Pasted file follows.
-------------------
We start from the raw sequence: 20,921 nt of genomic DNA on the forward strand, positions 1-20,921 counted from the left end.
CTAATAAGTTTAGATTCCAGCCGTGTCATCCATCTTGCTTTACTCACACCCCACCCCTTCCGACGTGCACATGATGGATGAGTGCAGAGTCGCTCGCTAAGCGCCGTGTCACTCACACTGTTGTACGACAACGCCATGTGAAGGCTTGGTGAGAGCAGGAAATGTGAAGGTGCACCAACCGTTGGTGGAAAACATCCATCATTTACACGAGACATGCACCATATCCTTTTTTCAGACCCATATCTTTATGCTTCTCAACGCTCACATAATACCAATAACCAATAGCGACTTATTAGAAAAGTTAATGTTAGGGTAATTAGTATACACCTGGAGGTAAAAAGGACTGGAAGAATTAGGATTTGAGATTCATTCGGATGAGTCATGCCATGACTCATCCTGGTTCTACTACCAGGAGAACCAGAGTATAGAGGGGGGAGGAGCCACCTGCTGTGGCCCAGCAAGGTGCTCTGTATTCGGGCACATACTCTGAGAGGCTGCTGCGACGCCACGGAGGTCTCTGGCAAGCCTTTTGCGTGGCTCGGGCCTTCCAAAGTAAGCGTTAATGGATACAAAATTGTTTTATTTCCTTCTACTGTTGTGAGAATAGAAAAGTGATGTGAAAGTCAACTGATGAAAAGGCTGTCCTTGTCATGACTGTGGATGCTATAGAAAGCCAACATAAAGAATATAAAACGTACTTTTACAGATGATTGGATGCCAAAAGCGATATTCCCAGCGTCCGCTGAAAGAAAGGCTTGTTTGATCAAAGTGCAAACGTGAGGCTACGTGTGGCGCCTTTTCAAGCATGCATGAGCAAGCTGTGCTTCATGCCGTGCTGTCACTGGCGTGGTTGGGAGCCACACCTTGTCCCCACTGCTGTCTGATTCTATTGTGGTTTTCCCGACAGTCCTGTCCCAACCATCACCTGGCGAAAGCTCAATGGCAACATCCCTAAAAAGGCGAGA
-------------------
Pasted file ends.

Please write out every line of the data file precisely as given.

We start from the raw sequence: 20,921 nt of genomic DNA on the forward strand, positions 1-20,921 counted from the left end.
CTAATAAGTTTAGATTCCAGCCGTGTCATCCATCTTGCTTTACTCACACCCCACCCCTTCCGACGTGCACATGATGGATGAGTGCAGAGTCGCTCGCTAAGCGCCGTGTCACTCACACTGTTGTACGACAACGCCATGTGAAGGCTTGGTGAGAGCAGGAAATGTGAAGGTGCACCAACCGTTGGTGGAAAACATCCATCATTTACACGAGACATGCACCATATCCTTTTTTCAGACCCATATCTTTATGCTTCTCAACGCTCACATAATACCAATAACCAATAGCGACTTATTAGAAAAGTTAATGTTAGGGTAATTAGTATACACCTGGAGGTAAAAAGGACTGGAAGAATTAGGATTTGAGATTCATTCGGATGAGTCATGCCATGACTCATCCTGGTTCTACTACCAGGAGAACCAGAGTATAGAGGGGGGAGGAGCCACCTGCTGTGGCCCAGCAAGGTGCTCTGTATTCGGGCACATACTCTGAGAGGCTGCTGCGACGCCACGGAGGTCTCTGGCAAGCCTTTTGCGTGGCTCGGGCCTTCCAAAGTAAGCGTTAATGGATACAAAATTGTTTTATTTCCTTCTACTGTTGTGAGAATAGAAAAGTGATGTGAAAGTCAACTGATGAAAAGGCTGTCCTTGTCATGACTGTGGATGCTATAGAAAGCCAACATAAAGAATATAAAACGTACTTTTACAGATGATTGGATGCCAAAAGCGATATTCCCAGCGTCCGCTGAAAGAAAGGCTTGTTTGATCAAAGTGCAAACGTGAGGCTACGTGTGGCGCCTTTTCAAGCATGCATGAGCAAGCTGTGCTTCATGCCGTGCTGTCACTGGCGTGGTTGGGAGCCACACCTTGTCCCCACTGCTGTCTGATTCTATTGTGGTTTTCCCGACAGTCCTGTCCCAACCATCACCTGGCGAAAGCTCAATGGCAACATCCCTAAAAAGGCGAGA